This surface gets its name not from the country of Sudan, but from the two topologists who named it – Sue Goodman and Daniel Asimov (it was discovered by Blaine Lawson in his Stanford Ph.D. thesis).

Starting from an immersion of the Klein bottle into the 3-sphere $S^3 = \{(z,w)\in \mathbb{C}^2|\ |z|^2 + |w|^2 = 1\}$ due to Blaine Lawson, we take a half-strip of the bottle to obtain a MÃ¶bius band in $S^3$. We then pick a reference point from which we will project the band into 3-dimensional space, like ($\frac{1}{\sqrt{2}},\frac{i}{\sqrt{2}}$). Living inside of $\mathbb{R}^4$, this point has an orthogonal complement that is homeomorphic to $\mathbb{R}^3$. We can then just pick an orthonormal basis of this subspace, and we have a copy of $\mathbb{R}^3$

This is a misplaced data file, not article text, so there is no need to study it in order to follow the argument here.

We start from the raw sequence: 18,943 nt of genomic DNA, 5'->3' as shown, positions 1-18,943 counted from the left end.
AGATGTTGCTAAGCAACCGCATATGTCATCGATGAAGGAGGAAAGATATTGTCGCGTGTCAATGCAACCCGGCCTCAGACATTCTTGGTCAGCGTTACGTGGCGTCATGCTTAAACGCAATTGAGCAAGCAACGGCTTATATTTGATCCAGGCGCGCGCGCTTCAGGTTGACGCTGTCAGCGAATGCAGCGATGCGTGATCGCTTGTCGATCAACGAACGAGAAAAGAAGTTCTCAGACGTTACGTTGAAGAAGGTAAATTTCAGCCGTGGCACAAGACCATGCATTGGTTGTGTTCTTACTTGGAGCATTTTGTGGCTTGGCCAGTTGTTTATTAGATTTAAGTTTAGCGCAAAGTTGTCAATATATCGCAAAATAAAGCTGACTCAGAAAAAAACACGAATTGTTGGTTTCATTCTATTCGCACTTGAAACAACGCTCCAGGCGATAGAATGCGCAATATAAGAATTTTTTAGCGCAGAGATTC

Our Sudanese surface is thus obtained by stereographically projecting the embedded band into the orthogonal complement of ($\frac{1}{\sqrt{2}}, \frac{i}{\sqrt{2}}$) equipped with orthonormal coordinates, so that we get a surface in $\mathbb{R}^3$.